Like other sectors, insurance spreads have been supported by lower supply —subordinated insurance issuance in euros fell from around €11bn in the first half of 2020 to €7.7bn in the first half 2021.

Bank Tier 2 has also caught the eye of investors seeking a pick-up amid the tight valuations, according to Neel Shah, financials credit analyst at CACIB.

“Investors who have IG mandates but are not getting what they want in terms of yield and spread in the SNP space still can look into the Tier 2 space,” he said.

At the riskier end of the bank capital spectrum, CACIB AT1 credit trader Nigel Brady sees valuations well supported by the rates and macro backdrop.

“The sustained rally in rates caught quite a few people by surprise and that has been the biggest driver of the AT1 market,” he said. “I don’t think anybody expected us to get back down to these sorts of levels — the consensus trade was definitely higher yields — and that kept people out of the market for a long time.”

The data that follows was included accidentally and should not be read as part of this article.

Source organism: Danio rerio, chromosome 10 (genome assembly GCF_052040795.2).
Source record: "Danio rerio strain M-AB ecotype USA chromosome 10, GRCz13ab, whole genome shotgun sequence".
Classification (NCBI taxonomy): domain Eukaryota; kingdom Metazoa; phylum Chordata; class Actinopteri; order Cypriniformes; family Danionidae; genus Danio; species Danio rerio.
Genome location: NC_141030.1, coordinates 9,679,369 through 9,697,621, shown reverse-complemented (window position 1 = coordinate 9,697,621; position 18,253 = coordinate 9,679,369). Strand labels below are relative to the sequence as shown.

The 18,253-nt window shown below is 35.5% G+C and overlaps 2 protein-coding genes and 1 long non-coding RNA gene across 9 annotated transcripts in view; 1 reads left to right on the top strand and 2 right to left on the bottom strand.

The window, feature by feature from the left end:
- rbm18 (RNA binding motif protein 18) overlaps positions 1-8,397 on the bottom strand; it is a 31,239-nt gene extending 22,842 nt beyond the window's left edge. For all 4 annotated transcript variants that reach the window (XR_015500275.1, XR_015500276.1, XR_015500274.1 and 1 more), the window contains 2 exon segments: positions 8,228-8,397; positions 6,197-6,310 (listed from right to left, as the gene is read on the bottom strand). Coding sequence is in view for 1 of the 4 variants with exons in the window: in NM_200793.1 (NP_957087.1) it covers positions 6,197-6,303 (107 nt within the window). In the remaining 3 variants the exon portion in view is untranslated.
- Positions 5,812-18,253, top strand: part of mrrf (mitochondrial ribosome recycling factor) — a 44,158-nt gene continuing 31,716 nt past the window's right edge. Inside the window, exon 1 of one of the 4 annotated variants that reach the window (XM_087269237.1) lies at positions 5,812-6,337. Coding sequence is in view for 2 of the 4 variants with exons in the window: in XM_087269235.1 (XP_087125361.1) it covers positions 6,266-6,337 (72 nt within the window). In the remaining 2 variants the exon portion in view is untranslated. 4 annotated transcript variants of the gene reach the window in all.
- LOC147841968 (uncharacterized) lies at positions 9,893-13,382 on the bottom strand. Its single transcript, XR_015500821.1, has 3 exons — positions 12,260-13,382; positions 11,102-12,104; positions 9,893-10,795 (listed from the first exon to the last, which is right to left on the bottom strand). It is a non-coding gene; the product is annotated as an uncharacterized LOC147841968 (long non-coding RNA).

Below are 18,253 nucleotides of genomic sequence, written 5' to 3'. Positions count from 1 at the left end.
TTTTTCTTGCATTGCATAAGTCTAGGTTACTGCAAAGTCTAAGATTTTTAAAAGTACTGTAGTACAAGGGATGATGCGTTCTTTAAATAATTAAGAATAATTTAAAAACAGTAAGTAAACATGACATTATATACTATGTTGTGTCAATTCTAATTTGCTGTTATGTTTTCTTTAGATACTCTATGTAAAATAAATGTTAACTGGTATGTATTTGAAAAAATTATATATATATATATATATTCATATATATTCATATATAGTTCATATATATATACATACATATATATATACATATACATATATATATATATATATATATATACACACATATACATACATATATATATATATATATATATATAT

Recent AT1 supply has therefore seen good demand from real money buyers, according to Brady, but also Asian retail accounts that would normally be expected to be seen in US dollar instruments.

In spite of the demand for AT1 and its apparent performance, the sector has underperformed.

“You see quite a strong flattening across the AT1 market, but that’s actually been yield driven,” said Brady. “It’s basically all baked in from the Treasury flattening, and although credit curves are not steep, they are certainly steeper than they were early in the year.